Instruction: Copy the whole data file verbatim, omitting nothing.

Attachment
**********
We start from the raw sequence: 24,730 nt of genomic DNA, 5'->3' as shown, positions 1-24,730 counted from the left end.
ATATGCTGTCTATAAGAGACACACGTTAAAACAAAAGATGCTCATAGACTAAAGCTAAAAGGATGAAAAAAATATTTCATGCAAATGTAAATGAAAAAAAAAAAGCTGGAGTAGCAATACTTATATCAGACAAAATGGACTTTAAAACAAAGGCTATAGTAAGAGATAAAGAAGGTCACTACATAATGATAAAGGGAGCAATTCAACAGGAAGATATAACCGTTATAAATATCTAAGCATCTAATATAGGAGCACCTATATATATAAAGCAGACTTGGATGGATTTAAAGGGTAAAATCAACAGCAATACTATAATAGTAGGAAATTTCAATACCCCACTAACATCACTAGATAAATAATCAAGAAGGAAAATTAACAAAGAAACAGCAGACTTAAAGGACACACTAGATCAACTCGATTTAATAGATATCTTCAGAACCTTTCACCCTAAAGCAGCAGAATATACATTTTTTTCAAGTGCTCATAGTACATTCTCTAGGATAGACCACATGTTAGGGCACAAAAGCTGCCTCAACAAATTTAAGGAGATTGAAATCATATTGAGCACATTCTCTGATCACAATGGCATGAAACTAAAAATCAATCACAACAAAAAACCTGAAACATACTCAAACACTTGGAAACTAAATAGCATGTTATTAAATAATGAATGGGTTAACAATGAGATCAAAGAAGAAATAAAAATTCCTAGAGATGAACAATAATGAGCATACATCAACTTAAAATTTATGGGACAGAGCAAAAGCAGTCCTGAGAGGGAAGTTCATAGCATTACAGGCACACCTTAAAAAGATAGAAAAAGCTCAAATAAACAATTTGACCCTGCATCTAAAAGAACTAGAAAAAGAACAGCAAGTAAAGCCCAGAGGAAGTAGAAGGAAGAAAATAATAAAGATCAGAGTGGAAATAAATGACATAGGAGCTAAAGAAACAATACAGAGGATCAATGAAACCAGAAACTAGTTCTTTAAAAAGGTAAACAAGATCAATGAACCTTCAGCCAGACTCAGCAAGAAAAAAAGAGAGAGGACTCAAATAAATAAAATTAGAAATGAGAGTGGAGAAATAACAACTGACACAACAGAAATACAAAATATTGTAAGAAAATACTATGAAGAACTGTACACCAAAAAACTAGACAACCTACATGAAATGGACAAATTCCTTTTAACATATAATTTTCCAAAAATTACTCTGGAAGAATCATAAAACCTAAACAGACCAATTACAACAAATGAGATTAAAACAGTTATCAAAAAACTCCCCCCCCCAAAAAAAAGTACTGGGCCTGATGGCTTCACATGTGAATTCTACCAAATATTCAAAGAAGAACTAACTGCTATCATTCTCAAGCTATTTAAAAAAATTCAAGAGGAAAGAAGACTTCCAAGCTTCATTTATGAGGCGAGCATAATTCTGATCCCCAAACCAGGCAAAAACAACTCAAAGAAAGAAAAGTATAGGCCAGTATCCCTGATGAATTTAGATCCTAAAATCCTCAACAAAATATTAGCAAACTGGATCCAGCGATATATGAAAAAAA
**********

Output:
We start from the raw sequence: 24,730 nt of genomic DNA, 5'->3' as shown, positions 1-24,730 counted from the left end.
ATATGCTGTCTATAAGAGACACACGTTAAAACAAAAGATGCTCATAGACTAAAGCTAAAAGGATGAAAAAAATATTTCATGCAAATGTAAATGAAAAAAAAAAAGCTGGAGTAGCAATACTTATATCAGACAAAATGGACTTTAAAACAAAGGCTATAGTAAGAGATAAAGAAGGTCACTACATAATGATAAAGGGAGCAATTCAACAGGAAGATATAACCGTTATAAATATCTAAGCATCTAATATAGGAGCACCTATATATATAAAGCAGACTTGGATGGATTTAAAGGGTAAAATCAACAGCAATACTATAATAGTAGGAAATTTCAATACCCCACTAACATCACTAGATAAATAATCAAGAAGGAAAATTAACAAAGAAACAGCAGACTTAAAGGACACACTAGATCAACTCGATTTAATAGATATCTTCAGAACCTTTCACCCTAAAGCAGCAGAATATACATTTTTTTCAAGTGCTCATAGTACATTCTCTAGGATAGACCACATGTTAGGGCACAAAAGCTGCCTCAACAAATTTAAGGAGATTGAAATCATATTGAGCACATTCTCTGATCACAATGGCATGAAACTAAAAATCAATCACAACAAAAAACCTGAAACATACTCAAACACTTGGAAACTAAATAGCATGTTATTAAATAATGAATGGGTTAACAATGAGATCAAAGAAGAAATAAAAATTCCTAGAGATGAACAATAATGAGCATACATCAACTTAAAATTTATGGGACAGAGCAAAAGCAGTCCTGAGAGGGAAGTTCATAGCATTACAGGCACACCTTAAAAAGATAGAAAAAGCTCAAATAAACAATTTGACCCTGCATCTAAAAGAACTAGAAAAAGAACAGCAAGTAAAGCCCAGAGGAAGTAGAAGGAAGAAAATAATAAAGATCAGAGTGGAAATAAATGACATAGGAGCTAAAGAAACAATACAGAGGATCAATGAAACCAGAAACTAGTTCTTTAAAAAGGTAAACAAGATCAATGAACCTTCAGCCAGACTCAGCAAGAAAAAAAGAGAGAGGACTCAAATAAATAAAATTAGAAATGAGAGTGGAGAAATAACAACTGACACAACAGAAATACAAAATATTGTAAGAAAATACTATGAAGAACTGTACACCAAAAAACTAGACAACCTACATGAAATGGACAAATTCCTTTTAACATATAATTTTCCAAAAATTACTCTGGAAGAATCATAAAACCTAAACAGACCAATTACAACAAATGAGATTAAAACAGTTATCAAAAAACTCCCCCCCCCAAAAAAAAGTACTGGGCCTGATGGCTTCACATGTGAATTCTACCAAATATTCAAAGAAGAACTAACTGCTATCATTCTCAAGCTATTTAAAAAAATTCAAGAGGAAAGAAGACTTCCAAGCTTCATTTATGAGGCGAGCATAATTCTGATCCCCAAACCAGGCAAAAACAACTCAAAGAAAGAAAAGTATAGGCCAGTATCCCTGATGAATTTAGATCCTAAAATCCTCAACAAAATATTAGCAAACTGGATCCAGCGATATATGAAAAAAA